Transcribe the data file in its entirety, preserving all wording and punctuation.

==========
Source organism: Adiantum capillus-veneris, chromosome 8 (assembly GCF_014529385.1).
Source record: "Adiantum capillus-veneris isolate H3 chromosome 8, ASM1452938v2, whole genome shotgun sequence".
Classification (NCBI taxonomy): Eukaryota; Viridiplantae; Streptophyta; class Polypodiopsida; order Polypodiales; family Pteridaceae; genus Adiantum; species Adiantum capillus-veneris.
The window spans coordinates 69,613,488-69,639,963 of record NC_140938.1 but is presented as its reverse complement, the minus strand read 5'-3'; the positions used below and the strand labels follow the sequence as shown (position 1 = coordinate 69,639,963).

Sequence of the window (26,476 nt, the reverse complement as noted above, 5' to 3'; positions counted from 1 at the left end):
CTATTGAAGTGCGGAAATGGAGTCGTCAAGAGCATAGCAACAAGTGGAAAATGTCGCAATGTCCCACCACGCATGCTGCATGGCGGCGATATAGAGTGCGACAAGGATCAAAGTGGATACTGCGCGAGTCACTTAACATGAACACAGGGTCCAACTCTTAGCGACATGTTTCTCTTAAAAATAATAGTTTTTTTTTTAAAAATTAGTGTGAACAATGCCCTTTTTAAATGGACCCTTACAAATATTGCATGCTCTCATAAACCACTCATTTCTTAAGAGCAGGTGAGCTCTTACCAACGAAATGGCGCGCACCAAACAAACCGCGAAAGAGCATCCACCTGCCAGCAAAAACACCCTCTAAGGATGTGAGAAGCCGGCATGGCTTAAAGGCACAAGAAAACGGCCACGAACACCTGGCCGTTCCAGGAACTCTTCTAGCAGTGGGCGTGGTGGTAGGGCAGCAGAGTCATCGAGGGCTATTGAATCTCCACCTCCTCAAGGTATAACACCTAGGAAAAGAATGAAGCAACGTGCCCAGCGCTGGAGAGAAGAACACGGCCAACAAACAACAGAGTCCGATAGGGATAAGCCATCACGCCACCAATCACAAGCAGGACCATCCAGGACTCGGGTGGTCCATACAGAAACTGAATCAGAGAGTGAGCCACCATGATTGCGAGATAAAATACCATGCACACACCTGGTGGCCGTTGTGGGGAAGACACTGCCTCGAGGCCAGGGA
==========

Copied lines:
Source organism: Adiantum capillus-veneris, chromosome 8 (assembly GCF_014529385.1).
Source record: "Adiantum capillus-veneris isolate H3 chromosome 8, ASM1452938v2, whole genome shotgun sequence".
Classification (NCBI taxonomy): Eukaryota; Viridiplantae; Streptophyta; class Polypodiopsida; order Polypodiales; family Pteridaceae; genus Adiantum; species Adiantum capillus-veneris.
The window spans coordinates 69,613,488-69,639,963 of record NC_140938.1 but is presented as its reverse complement, the minus strand read 5'-3'; the positions used below and the strand labels follow the sequence as shown (position 1 = coordinate 69,639,963).

Sequence of the window (26,476 nt, the reverse complement as noted above, 5' to 3'; positions counted from 1 at the left end):
CTATTGAAGTGCGGAAATGGAGTCGTCAAGAGCATAGCAACAAGTGGAAAATGTCGCAATGTCCCACCACGCATGCTGCATGGCGGCGATATAGAGTGCGACAAGGATCAAAGTGGATACTGCGCGAGTCACTTAACATGAACACAGGGTCCAACTCTTAGCGACATGTTTCTCTTAAAAATAATAGTTTTTTTTTTAAAAATTAGTGTGAACAATGCCCTTTTTAAATGGACCCTTACAAATATTGCATGCTCTCATAAACCACTCATTTCTTAAGAGCAGGTGAGCTCTTACCAACGAAATGGCGCGCACCAAACAAACCGCGAAAGAGCATCCACCTGCCAGCAAAAACACCCTCTAAGGATGTGAGAAGCCGGCATGGCTTAAAGGCACAAGAAAACGGCCACGAACACCTGGCCGTTCCAGGAACTCTTCTAGCAGTGGGCGTGGTGGTAGGGCAGCAGAGTCATCGAGGGCTATTGAATCTCCACCTCCTCAAGGTATAACACCTAGGAAAAGAATGAAGCAACGTGCCCAGCGCTGGAGAGAAGAACACGGCCAACAAACAACAGAGTCCGATAGGGATAAGCCATCACGCCACCAATCACAAGCAGGACCATCCAGGACTCGGGTGGTCCATACAGAAACTGAATCAGAGAGTGAGCCACCATGATTGCGAGATAAAATACCATGCACACACCTGGTGGCCGTTGTGGGGAAGACACTGCCTCGAGGCCAGGGA